Hashtag, selfie, and tweep join over 150 new words and definitions added to Merriam-Webster’s Collegiate® Dictionary in 2014, available now in print and online at Merriam-Webster.com. These new additions to America’s best-selling dictionary reflect the growing influence technology is having on human endeavor, especially social networking, once done mostly in person.
Crowdfunding joins big data and gamification, illustrating how technology is being used to understand and motivate behavior. A similar, if more playful, intersection of technology and human behavior can be seen in steampunk (“science fiction dealing with 19th-century societies dominated by historical or imagined steam-powered technology”).
In the area of more intimate relationships, catfish, a technology-related term, refers to a person who sets up a false social networking profile for deceptive purposes. Catfish was popularized by the documentary and television series of the same name and by last year’s strange story of football player Manti Te’o’s nonexistent girlfriend.
“So many of these new words show the impact of online connectivity to our lives and livelihoods,” explains Peter Sokolowski, Editor at Large for Merriam-Webster. “Tweep, selfie, and hashtag refer to the ways we communicate and share as individuals. Words like crowdfunding, gamification, and big data show that the Internet has changed business in profound ways.”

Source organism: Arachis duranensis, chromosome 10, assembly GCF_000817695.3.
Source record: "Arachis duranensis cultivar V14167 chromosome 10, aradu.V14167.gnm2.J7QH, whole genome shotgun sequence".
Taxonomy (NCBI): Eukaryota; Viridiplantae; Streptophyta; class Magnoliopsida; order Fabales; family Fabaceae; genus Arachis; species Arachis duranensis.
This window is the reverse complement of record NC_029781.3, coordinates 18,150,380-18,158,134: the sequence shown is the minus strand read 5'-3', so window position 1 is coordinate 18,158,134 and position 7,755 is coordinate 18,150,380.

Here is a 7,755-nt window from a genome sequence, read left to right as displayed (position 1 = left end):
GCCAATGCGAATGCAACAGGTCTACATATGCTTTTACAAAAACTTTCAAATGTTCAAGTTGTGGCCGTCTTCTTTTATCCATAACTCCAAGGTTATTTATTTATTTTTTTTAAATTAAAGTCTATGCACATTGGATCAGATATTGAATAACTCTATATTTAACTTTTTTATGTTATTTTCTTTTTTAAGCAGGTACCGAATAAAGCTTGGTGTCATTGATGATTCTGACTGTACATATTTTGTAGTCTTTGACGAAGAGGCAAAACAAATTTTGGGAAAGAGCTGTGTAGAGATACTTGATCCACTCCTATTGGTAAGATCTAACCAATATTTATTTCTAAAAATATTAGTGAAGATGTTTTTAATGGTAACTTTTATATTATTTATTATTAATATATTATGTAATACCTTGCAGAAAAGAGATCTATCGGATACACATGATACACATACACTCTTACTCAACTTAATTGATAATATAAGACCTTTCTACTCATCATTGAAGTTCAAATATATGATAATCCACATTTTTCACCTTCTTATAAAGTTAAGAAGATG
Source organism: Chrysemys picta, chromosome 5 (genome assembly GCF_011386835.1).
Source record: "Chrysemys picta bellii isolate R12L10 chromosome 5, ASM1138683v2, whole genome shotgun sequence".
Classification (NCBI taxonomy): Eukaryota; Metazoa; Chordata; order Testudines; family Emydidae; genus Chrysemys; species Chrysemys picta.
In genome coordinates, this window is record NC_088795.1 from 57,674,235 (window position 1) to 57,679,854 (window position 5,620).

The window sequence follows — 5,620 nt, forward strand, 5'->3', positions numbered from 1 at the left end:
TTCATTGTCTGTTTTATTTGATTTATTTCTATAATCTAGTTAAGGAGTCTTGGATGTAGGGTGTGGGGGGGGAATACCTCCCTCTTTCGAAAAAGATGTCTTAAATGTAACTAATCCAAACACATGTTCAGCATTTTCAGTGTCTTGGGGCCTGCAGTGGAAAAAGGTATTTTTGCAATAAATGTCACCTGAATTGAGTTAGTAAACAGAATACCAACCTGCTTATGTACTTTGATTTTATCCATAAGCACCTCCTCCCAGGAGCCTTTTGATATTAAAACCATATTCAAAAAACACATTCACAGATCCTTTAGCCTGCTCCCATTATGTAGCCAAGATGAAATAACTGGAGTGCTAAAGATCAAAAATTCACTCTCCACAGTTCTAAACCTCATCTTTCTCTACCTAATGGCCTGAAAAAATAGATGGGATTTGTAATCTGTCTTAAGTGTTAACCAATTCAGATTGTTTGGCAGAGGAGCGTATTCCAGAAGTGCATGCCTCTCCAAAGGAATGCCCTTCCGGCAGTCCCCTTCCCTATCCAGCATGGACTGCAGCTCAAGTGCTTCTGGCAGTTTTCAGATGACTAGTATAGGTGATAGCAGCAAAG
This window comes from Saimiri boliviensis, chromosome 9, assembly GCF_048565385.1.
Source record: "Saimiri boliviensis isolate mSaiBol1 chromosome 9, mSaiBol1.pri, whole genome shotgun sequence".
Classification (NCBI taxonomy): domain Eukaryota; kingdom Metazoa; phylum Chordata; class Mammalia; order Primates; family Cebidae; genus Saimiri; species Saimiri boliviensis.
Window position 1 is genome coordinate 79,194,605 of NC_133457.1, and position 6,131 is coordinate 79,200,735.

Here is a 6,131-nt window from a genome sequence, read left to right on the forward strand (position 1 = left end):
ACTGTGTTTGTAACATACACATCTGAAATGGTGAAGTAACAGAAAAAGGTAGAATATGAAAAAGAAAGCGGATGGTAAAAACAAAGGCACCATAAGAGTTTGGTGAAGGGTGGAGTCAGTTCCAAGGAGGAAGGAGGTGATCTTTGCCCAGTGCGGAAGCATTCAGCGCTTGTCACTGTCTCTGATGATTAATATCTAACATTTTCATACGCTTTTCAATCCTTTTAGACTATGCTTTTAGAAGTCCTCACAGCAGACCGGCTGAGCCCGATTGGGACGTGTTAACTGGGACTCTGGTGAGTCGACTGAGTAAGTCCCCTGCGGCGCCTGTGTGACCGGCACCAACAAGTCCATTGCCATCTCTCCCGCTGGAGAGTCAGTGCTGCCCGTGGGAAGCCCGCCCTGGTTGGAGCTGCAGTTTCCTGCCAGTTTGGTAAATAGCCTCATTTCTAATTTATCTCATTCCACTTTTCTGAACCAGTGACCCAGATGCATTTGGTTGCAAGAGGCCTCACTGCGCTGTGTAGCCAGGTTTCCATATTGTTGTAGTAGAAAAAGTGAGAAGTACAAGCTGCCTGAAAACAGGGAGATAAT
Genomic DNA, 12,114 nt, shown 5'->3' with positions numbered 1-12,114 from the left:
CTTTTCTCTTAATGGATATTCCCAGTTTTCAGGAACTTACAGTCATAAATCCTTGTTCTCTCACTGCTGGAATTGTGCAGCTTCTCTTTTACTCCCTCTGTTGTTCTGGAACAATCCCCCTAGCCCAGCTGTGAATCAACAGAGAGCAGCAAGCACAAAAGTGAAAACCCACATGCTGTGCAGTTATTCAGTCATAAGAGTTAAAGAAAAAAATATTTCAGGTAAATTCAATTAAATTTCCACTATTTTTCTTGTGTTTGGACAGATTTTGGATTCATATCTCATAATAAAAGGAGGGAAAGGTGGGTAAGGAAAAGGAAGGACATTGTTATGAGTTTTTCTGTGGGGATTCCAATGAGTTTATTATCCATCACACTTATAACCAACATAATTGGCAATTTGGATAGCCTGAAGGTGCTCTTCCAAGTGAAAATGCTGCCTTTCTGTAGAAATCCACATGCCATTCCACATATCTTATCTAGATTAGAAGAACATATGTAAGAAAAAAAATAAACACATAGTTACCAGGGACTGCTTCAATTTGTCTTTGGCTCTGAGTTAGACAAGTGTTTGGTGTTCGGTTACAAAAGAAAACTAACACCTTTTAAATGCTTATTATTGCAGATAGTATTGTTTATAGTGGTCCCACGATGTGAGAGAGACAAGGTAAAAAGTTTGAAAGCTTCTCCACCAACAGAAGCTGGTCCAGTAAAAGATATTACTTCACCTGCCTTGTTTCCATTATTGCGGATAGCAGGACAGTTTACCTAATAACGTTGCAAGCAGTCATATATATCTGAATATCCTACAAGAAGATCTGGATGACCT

New culinary terms include pho (“a soup made of beef or chicken broth and rice noodles”), turducken (“a boneless chicken stuffed into a boneless duck stuffed into a boneless turkey”), and the Canadian favorite poutine (“a dish of French fries covered with brown gravy and cheese curds”).
Other notable additions include freegan, fracking, and Yooper, a nickname used for a native or resident of the Upper Peninsula of Michigan.
Join the New Words conversation on Twitter using hashtag #MW2014NewWords.
To see how Ariel (Rel) Schulman, Henry Joost, and Nev Schulman, the creators of Catfish the documentary and Catfish the TV show, react to the new word being added, and for a sample blend of the latest Collegiate Dictionary entries—and their definitions—please visit merriam-webster.com/new-words/2014-update.htm.
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